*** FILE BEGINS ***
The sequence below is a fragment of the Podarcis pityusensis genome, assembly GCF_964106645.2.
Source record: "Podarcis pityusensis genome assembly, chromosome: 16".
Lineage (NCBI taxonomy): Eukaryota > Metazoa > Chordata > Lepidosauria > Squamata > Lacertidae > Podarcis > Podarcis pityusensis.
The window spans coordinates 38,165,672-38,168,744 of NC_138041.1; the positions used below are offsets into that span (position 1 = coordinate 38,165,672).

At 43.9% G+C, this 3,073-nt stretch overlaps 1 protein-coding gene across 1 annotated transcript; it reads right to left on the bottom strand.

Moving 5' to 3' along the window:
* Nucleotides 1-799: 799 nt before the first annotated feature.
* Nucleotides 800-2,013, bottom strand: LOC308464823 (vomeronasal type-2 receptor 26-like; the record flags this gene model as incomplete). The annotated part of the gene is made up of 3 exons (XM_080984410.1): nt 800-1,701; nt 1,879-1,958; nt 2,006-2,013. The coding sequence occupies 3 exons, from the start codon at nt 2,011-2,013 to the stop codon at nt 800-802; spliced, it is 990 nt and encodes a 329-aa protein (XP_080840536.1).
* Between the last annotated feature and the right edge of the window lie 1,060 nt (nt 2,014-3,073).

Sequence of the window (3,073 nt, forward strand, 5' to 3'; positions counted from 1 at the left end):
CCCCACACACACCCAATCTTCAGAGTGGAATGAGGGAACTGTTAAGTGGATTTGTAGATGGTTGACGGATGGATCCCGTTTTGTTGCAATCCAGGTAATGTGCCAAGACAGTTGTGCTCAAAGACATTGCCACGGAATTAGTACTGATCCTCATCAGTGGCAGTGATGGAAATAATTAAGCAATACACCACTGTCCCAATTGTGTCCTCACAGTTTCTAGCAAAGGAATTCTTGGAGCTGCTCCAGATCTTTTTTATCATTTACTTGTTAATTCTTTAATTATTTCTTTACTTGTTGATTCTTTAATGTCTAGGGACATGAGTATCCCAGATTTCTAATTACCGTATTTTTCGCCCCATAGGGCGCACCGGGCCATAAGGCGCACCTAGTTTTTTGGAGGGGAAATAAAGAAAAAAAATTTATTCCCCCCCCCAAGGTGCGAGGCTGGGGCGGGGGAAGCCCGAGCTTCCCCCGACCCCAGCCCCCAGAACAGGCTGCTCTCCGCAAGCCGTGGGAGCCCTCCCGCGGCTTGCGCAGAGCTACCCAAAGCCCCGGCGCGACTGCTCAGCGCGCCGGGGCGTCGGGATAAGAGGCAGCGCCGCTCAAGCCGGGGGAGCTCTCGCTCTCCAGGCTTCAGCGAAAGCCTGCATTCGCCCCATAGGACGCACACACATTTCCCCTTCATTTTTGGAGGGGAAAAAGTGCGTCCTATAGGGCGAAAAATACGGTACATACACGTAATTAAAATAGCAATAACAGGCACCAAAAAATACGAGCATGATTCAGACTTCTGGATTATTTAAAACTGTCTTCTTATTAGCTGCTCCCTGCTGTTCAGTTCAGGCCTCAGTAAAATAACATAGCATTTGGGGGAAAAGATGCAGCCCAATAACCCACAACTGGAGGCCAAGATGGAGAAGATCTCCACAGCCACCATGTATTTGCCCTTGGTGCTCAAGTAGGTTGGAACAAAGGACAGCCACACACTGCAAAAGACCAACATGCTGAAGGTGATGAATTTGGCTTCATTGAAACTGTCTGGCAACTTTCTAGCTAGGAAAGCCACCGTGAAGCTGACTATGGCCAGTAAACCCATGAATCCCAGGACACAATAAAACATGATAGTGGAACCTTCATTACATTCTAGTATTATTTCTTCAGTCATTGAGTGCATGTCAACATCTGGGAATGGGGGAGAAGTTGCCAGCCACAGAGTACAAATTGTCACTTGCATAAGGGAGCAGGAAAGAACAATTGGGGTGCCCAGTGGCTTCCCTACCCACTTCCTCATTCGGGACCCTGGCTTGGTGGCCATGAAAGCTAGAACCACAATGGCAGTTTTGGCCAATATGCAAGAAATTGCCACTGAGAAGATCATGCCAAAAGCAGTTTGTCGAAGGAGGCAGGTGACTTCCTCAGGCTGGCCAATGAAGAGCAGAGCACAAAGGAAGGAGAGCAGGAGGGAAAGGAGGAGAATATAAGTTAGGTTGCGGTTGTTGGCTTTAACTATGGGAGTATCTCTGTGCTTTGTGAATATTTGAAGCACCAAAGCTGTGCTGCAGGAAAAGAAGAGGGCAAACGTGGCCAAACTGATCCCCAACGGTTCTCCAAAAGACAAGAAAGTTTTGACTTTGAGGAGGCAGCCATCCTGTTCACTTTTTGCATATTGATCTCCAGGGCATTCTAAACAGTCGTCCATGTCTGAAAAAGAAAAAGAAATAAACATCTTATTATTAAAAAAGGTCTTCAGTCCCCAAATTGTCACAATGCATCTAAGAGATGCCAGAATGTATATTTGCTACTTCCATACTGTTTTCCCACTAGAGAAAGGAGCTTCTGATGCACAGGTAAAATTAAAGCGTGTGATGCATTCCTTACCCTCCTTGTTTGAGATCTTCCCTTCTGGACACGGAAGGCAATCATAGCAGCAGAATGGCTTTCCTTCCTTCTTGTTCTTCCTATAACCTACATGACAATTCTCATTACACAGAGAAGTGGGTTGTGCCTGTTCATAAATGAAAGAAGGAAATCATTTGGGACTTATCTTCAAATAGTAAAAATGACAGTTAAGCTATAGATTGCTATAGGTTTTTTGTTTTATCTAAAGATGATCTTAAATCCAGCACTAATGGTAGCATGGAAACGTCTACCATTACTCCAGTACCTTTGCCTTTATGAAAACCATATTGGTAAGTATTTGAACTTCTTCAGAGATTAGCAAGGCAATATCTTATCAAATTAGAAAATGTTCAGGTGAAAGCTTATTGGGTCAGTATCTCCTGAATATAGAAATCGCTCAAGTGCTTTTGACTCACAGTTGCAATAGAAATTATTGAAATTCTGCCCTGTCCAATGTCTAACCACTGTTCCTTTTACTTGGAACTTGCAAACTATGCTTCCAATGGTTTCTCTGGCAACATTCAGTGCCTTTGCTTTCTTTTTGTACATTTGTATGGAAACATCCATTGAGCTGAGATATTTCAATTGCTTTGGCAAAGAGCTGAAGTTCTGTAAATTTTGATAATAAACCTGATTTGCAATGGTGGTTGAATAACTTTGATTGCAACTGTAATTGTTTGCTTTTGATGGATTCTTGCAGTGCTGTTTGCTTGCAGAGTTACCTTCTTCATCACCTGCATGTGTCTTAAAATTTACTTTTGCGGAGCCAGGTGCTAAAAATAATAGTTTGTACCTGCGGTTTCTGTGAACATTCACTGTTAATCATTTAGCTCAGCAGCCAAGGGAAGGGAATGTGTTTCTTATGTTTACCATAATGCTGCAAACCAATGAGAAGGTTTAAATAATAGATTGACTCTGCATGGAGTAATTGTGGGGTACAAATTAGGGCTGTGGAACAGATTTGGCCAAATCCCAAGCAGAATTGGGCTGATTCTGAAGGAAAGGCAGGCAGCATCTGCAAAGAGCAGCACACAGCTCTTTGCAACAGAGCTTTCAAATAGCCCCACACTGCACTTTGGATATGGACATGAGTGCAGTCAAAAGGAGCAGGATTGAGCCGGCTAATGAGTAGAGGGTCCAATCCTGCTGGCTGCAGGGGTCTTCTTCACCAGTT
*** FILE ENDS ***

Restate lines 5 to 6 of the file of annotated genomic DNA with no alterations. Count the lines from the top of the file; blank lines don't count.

At 43.9% G+C, this 3,073-nt stretch overlaps 1 protein-coding gene across 1 annotated transcript; it reads right to left on the bottom strand.

Moving 5' to 3' along the window: